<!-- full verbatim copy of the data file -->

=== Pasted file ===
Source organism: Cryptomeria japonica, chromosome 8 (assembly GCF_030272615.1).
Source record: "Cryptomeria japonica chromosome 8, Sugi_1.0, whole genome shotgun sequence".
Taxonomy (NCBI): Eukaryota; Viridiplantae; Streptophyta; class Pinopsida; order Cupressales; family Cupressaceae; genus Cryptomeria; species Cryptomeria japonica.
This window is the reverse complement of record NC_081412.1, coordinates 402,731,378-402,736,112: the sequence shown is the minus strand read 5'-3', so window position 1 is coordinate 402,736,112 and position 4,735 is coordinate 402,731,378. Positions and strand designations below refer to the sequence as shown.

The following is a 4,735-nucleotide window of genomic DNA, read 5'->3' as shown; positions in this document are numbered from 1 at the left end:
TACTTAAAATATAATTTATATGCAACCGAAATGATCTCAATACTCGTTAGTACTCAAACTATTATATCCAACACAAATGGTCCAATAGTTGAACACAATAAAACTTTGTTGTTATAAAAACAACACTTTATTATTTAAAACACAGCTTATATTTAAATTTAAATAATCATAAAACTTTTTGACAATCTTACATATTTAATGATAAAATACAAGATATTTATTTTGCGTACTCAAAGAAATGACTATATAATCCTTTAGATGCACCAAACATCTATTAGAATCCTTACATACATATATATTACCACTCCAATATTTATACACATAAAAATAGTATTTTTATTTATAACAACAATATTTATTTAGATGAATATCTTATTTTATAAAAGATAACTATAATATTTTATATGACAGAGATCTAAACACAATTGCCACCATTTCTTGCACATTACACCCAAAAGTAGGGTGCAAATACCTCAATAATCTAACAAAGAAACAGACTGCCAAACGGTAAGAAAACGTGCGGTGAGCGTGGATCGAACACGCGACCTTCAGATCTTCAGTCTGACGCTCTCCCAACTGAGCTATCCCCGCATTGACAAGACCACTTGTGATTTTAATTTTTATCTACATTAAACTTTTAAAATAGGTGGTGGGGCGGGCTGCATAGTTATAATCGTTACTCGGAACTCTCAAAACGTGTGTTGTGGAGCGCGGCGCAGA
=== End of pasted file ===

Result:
Source organism: Cryptomeria japonica, chromosome 8 (assembly GCF_030272615.1).
Source record: "Cryptomeria japonica chromosome 8, Sugi_1.0, whole genome shotgun sequence".
Taxonomy (NCBI): Eukaryota; Viridiplantae; Streptophyta; class Pinopsida; order Cupressales; family Cupressaceae; genus Cryptomeria; species Cryptomeria japonica.
This window is the reverse complement of record NC_081412.1, coordinates 402,731,378-402,736,112: the sequence shown is the minus strand read 5'-3', so window position 1 is coordinate 402,736,112 and position 4,735 is coordinate 402,731,378. Positions and strand designations below refer to the sequence as shown.

The following is a 4,735-nucleotide window of genomic DNA, read 5'->3' as shown; positions in this document are numbered from 1 at the left end:
TACTTAAAATATAATTTATATGCAACCGAAATGATCTCAATACTCGTTAGTACTCAAACTATTATATCCAACACAAATGGTCCAATAGTTGAACACAATAAAACTTTGTTGTTATAAAAACAACACTTTATTATTTAAAACACAGCTTATATTTAAATTTAAATAATCATAAAACTTTTTGACAATCTTACATATTTAATGATAAAATACAAGATATTTATTTTGCGTACTCAAAGAAATGACTATATAATCCTTTAGATGCACCAAACATCTATTAGAATCCTTACATACATATATATTACCACTCCAATATTTATACACATAAAAATAGTATTTTTATTTATAACAACAATATTTATTTAGATGAATATCTTATTTTATAAAAGATAACTATAATATTTTATATGACAGAGATCTAAACACAATTGCCACCATTTCTTGCACATTACACCCAAAAGTAGGGTGCAAATACCTCAATAATCTAACAAAGAAACAGACTGCCAAACGGTAAGAAAACGTGCGGTGAGCGTGGATCGAACACGCGACCTTCAGATCTTCAGTCTGACGCTCTCCCAACTGAGCTATCCCCGCATTGACAAGACCACTTGTGATTTTAATTTTTATCTACATTAAACTTTTAAAATAGGTGGTGGGGCGGGCTGCATAGTTATAATCGTTACTCGGAACTCTCAAAACGTGTGTTGTGGAGCGCGGCGCAGA